In the 1890s James Simmons came to South Africa in search of a better life. He thought that he had found it in the employ of the Cape Colonial Railways. He served first as manager of the refreshment rooms at Fraserburg Road Station (Leeu Gamka) and later at Orange River Station (near Hopetown). He found people in the latter area to be most friendly and they had welcomed his arrival. His world seemed perfect until the evening of Tuesday, April 12, 1892, when he chose to “take the air” and go for a stroll across the veld, states an article in the Queenstown Free Press. He never got that far. He stopped at a disused engine shed in a lonely part of the railway yard to chat to a friend. While leaning against the wall he felt a sharp pain in the fleshy part of one of his hands. He looked down and saw a scorpion scuttling off. He knew it had bitten him and he rushed off in search of help, but before he reached home his arm had begun to swell, his throat became constricted and he began to lose his vision. His friend, meanwhile had rushed to the telegraph office to call the doctor from De Aar. He came and so did the doctor from Hopetown, but by then James was blind and could not speak. James died in great agony just after 11 o’clock that night. He was survived by his widow and two young children. Many people in the Karoo mourned his passing.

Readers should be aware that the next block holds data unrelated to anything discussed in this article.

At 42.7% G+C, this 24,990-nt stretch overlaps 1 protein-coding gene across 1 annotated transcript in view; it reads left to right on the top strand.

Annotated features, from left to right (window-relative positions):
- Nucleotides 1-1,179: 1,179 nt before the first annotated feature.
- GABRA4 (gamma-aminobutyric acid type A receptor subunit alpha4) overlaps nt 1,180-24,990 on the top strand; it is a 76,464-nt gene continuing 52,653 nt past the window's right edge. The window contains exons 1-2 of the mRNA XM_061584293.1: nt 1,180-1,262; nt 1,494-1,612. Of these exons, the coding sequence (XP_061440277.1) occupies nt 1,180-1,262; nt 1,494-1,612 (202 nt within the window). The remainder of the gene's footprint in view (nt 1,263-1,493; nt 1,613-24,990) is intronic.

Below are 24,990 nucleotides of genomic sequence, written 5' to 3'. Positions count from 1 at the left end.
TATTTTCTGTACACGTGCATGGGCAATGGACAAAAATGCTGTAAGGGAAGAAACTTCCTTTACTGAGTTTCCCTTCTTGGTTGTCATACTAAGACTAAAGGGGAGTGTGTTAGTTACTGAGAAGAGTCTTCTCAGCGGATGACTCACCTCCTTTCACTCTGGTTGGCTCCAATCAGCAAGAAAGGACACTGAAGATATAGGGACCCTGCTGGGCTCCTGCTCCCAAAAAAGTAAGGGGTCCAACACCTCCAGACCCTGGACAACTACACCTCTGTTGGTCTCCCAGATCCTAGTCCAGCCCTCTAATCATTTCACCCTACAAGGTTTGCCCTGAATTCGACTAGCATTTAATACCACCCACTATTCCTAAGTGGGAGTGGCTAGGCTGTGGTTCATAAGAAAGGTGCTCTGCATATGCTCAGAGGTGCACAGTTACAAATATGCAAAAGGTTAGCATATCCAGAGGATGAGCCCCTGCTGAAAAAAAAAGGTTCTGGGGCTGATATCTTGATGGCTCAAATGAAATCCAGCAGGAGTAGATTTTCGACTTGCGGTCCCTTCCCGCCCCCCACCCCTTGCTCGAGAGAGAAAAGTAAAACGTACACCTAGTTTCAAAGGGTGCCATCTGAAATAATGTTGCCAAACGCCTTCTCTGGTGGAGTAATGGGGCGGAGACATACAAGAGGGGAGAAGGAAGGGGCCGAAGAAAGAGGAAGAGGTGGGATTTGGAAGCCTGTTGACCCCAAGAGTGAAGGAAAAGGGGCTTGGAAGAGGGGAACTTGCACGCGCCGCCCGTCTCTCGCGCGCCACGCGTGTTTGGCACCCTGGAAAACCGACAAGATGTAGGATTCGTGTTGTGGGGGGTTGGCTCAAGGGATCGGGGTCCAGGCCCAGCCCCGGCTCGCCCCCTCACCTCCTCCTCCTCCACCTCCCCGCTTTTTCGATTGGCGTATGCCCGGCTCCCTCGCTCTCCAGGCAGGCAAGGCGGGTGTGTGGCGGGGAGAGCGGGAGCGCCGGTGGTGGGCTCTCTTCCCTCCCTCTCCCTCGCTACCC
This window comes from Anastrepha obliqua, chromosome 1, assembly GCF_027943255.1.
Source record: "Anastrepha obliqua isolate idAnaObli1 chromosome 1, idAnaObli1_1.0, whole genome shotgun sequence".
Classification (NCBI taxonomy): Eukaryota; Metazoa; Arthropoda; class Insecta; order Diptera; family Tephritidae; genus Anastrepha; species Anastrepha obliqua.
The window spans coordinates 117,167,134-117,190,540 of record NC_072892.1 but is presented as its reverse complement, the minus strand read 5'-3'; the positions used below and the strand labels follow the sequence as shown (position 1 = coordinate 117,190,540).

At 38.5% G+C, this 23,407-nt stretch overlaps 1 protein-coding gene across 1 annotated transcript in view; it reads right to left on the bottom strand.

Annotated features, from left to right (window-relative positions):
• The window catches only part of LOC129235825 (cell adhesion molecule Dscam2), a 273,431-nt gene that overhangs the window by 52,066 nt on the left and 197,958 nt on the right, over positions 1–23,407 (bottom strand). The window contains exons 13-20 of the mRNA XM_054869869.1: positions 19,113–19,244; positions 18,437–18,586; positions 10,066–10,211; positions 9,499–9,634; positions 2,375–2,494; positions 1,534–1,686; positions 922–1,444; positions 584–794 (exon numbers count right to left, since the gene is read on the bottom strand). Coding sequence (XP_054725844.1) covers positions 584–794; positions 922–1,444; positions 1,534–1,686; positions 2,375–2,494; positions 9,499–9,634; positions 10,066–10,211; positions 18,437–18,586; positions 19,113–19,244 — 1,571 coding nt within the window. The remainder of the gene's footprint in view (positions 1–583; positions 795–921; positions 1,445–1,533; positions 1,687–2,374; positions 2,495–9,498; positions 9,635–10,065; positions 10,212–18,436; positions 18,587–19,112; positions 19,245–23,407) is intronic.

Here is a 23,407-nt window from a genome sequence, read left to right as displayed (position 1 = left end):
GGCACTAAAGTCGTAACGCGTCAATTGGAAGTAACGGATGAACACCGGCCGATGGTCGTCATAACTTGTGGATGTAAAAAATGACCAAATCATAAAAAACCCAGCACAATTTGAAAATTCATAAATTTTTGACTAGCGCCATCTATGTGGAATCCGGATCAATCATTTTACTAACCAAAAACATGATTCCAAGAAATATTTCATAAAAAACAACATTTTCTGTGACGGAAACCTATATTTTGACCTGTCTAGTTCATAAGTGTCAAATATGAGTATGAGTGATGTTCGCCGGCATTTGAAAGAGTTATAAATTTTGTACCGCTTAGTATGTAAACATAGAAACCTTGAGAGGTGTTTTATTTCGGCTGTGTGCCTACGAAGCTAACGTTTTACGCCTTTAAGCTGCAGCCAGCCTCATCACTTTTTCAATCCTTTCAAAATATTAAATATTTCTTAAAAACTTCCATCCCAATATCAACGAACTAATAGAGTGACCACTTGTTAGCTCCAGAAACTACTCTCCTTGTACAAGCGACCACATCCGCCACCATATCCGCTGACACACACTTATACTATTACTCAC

© Rose’s Roundup, April, 2013 (No. 231)
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